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Princeton names new residential colleges, but with 50 year expiration date in case they regret it later

<p>Residential College 7’s name will be re-assessed every five decades, just in case they mess it up pretty badly the first time.&nbsp;</p>
<h6>Photo Credit: Zachary Shevin / The Daily PrincetOnion</h6>

Residential College 7’s name will be re-assessed every five decades, just in case they mess it up pretty badly the first time. 

Photo Credit: Zachary Shevin / The Daily PrincetOnion

The following content is purely satirical and entirely fictional.

On Sept. 29, in a lengthy and vague email to the campus community somewhere in your inbox, President Christopher Eisgruber ’83 announced that Residential Colleges 7 and 8 had finally gone to the highest bidders, but with the understanding that our potentially unenlightened time may have tainted the decision.


“Times are changing pretty fast and stuff, so the board thought it best to give the next generation of Princetonians, 50 years from now, some opportunity to revisit and clean up the University’s legacy a little bit. Just in case,” Eisgruber wrote.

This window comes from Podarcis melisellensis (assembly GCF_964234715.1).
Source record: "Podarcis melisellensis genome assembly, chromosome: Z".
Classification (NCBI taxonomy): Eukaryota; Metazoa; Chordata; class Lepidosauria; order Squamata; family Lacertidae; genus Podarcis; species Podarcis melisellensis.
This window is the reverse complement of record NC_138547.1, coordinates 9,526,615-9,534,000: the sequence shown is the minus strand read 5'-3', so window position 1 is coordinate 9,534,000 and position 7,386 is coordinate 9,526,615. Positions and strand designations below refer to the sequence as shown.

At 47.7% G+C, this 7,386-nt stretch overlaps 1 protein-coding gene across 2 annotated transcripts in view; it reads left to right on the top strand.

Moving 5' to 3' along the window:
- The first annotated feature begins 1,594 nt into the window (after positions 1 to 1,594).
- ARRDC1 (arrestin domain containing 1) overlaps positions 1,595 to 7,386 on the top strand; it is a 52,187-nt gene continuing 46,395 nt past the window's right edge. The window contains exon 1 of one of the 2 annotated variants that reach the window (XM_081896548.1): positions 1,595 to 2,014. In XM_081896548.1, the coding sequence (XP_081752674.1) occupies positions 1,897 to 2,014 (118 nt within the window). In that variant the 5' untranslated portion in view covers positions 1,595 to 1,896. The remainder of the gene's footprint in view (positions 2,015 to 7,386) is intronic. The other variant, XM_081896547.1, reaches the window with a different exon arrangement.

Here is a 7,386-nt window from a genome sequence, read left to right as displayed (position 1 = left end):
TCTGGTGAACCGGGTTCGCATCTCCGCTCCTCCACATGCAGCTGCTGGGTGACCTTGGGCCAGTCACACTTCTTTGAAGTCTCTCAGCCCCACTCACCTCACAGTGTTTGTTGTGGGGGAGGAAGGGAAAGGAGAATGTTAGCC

“Perhaps nothing, even names upon stone, should last forever, and certainly not bidding wars that determine how we spend hundreds of thousands of dollars,” he continued. “We think that this is the best decision for our community and will make our lives much easier.”

Jill Dolan, dean of the college, praised Eisgruber’s approach as “innovative” and “forward-thinking.” 

“I think this has finally given our University the chance to lead on an issue,” she said.

“Students should recognize that naming buildings morally is hard, and we are all just trying to do our best in the context of our ignorant culture,” Dolan said.

With the new residential colleges opening next school year, the naming committee was under time pressure to come up with something quick.


“Living with a ‘Seventh’ and ‘Eighth’ College is the last thing we want,” Dolan said. “How are you supposed to chant that at Clash of the Colleges?”

The Bezos and Cruz residential colleges will open to students in the fall of 2023.

Andrew Johnson is a sophomore contributing writer for Satire and The Prospect from Ridgewood, New Jersey currently studying “Undecided.” He can be reached at 

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